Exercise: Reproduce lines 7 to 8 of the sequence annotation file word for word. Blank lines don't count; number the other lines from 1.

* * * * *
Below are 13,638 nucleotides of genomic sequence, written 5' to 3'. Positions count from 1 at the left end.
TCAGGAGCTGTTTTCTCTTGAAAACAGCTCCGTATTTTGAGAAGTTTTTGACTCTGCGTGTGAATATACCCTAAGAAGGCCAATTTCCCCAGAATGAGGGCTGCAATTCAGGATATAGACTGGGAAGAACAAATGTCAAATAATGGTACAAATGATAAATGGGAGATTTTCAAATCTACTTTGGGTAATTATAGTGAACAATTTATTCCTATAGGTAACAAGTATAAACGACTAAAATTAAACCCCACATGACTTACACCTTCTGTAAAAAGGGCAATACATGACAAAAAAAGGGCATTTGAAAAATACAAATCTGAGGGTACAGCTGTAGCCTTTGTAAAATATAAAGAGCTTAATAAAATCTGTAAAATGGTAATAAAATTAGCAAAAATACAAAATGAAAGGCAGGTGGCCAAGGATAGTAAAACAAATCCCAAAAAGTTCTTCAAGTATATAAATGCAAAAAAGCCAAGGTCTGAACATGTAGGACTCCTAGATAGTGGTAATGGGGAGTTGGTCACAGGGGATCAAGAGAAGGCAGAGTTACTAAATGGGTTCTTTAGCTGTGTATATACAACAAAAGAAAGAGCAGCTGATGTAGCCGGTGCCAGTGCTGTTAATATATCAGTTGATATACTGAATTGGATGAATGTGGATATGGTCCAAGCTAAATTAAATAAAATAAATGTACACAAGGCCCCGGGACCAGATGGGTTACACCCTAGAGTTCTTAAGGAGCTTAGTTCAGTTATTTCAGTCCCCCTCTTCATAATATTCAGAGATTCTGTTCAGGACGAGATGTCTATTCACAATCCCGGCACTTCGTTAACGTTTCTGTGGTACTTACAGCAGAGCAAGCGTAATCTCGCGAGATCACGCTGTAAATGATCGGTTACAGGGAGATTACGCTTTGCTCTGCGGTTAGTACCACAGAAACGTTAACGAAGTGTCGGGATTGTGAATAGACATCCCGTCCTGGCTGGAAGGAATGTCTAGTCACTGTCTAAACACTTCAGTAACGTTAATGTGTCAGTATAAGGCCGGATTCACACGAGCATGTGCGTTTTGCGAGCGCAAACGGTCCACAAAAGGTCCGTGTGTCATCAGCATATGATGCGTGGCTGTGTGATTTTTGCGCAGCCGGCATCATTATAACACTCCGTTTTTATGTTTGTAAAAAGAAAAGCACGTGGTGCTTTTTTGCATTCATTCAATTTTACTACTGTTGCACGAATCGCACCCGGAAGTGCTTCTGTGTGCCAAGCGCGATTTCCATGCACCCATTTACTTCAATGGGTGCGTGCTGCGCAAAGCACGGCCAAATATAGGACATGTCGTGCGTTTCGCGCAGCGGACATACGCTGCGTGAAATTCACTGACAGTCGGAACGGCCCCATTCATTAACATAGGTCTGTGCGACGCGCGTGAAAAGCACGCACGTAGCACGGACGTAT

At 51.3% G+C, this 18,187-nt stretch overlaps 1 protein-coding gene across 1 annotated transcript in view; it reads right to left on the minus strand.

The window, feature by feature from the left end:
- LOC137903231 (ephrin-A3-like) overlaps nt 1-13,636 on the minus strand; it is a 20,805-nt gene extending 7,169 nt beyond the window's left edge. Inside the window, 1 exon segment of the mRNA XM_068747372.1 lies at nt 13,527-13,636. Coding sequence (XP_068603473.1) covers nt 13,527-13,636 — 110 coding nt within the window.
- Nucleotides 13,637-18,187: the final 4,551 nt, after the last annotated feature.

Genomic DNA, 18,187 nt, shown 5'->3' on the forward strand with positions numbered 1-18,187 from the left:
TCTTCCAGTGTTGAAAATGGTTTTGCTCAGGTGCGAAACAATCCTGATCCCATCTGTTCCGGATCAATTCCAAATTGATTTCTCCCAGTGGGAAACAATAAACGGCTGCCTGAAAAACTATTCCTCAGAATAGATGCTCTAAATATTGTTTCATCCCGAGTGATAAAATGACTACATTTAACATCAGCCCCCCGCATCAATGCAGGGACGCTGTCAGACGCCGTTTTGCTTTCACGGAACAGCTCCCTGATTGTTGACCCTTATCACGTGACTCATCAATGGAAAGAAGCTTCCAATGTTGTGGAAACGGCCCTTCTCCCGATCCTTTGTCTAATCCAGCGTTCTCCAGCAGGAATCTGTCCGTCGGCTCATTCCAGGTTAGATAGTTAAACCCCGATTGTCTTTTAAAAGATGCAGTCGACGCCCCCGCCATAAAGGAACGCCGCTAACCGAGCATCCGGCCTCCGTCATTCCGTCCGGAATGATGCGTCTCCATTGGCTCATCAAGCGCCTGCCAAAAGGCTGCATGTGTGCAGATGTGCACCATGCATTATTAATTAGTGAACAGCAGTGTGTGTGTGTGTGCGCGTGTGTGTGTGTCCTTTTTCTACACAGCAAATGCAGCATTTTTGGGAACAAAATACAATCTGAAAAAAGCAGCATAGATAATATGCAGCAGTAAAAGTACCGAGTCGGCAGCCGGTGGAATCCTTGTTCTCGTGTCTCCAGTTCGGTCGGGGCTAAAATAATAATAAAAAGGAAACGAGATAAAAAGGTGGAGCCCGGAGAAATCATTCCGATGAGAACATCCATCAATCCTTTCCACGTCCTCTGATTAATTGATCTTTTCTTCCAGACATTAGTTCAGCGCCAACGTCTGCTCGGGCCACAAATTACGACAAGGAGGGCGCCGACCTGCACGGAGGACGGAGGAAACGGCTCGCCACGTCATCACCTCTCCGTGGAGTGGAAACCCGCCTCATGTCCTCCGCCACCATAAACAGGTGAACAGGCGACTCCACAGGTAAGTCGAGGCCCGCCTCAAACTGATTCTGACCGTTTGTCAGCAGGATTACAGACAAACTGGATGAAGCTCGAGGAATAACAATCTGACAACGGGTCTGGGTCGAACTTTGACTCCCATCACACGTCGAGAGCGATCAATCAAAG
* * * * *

Genomic DNA, 18,187 nt, shown 5'->3' on the forward strand with positions numbered 1-18,187 from the left:
TCTTCCAGTGTTGAAAATGGTTTTGCTCAGGTGCGAAACAATCCTGATCCCATCTGTTCCGGATCAATTCCAAATTGATTTCTCCCAGTGGGAAACAATAAACGGCTGCCTGAAAAACTATTCCTCAGAATAGATGCTCTAAATATTGTTTCATCCCGAGTGATAAAATGACTACATTTAACATCAGCCCCCCGCATCAATGCAGGGACGCTGTCAGACGCCGTTTTGCTTTCACGGAACAGCTCCCTGATTGTTGACCCTTATCACGTGACTCATCAATGGAAAGAAGCTTCCAATGTTGTGGAAACGGCCCTTCTCCCGATCCTTTGTCTAATCCAGCGTTCTCCAGCAGGAATCTGTCCGTCGGCTCATTCCAGGTTAGATAGTTAAACCCCGATTGTCTTTTAAAAGATGCAGTCGACGCCCCCGCCATAAAGGAACGCCGCTAACCGAGCATCCGGCCTCCGTCATTCCGTCCGGAATGATGCGTCTCCATTGGCTCATCAAGCGCCTGCCAAAAGGCTGCATGTGTGCAGATGTGCACCATGCATTATTAATTAGTGAACAGCAGTGTGTGTGTGTGTGCGCGTGTGTGTGTGTCCTTTTTCTACACAGCAAATGCAGCATTTTTGGGAACAAAATACAATCTGAAAAAAGCAGCATAGATAATATGCAGCAGTAAAAGTACCGAGTCGGCAGCCGGTGGAATCCTTGTTCTCGTGTCTCCAGTTCGGTCGGGGCTAAAATAATAATAAAAAGGAAACGAGATAAAAAGGTGGAGCCCGGAGAAATCATTCCGATGAGAACATCCATCAATCCTTTCCACGTCCTCTGATTAATTGATCTTTTCTTCCAGACATTAGTTCAGCGCCAACGTCTGCTCGGGCCACAAATTACGACAAGGAGGGCGCCGACCTGCACGGAGGACGGAGGAAACGGCTCGCCACGTCATCACCTCTCCGTGGAGTGGAAACCCGCCTCATGTCCTCCGCCACCATAAACAGGTGAACAGGCGACTCCACAGGTAAGTCGAGGCCCGCCTCAAACTGATTCTGACCGTTTGTCAGCAGGATTACAGACAAACTGGATGAAGCTCGAGGAATAACAATCTGACAACGGGTCTGGGTCGAACTTTGACTCCCATCACACGTCGAGAGCGATCAATCAAAG